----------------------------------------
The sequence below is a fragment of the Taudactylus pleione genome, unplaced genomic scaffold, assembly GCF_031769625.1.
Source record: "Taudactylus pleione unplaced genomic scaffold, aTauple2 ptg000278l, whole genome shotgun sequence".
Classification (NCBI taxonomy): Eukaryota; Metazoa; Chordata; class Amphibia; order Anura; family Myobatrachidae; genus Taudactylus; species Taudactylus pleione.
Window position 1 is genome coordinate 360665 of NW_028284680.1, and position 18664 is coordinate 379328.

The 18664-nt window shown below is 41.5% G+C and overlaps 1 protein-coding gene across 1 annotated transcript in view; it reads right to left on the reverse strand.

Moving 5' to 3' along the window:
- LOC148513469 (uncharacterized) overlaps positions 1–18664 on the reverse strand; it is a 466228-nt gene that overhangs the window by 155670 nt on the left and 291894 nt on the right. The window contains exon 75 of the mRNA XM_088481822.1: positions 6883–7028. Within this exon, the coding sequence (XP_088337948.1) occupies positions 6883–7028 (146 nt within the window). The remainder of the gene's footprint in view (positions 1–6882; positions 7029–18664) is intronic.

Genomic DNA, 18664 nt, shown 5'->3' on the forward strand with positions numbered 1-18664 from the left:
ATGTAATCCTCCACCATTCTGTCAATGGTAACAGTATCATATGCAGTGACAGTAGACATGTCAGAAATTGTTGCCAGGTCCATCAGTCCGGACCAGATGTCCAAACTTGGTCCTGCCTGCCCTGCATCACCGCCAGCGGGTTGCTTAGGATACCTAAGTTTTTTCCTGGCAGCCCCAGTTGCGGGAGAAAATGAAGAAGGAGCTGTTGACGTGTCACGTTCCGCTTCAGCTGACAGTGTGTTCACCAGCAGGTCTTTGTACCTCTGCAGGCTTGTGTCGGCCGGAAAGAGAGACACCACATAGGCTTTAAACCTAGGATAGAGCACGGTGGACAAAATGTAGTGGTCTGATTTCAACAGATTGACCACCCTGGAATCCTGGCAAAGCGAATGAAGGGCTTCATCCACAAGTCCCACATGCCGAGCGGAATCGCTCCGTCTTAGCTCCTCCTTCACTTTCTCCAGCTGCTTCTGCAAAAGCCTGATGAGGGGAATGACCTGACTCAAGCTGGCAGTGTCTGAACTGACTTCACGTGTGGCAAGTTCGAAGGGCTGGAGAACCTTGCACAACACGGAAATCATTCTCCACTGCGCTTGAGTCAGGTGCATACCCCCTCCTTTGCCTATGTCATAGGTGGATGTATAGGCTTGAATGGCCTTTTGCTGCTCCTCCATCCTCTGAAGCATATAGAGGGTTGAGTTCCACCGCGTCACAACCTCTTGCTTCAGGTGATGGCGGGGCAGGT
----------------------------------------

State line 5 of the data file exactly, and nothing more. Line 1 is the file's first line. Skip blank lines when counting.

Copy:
The 18664-nt window shown below is 41.5% G+C and overlaps 1 protein-coding gene across 1 annotated transcript in view; it reads right to left on the reverse strand.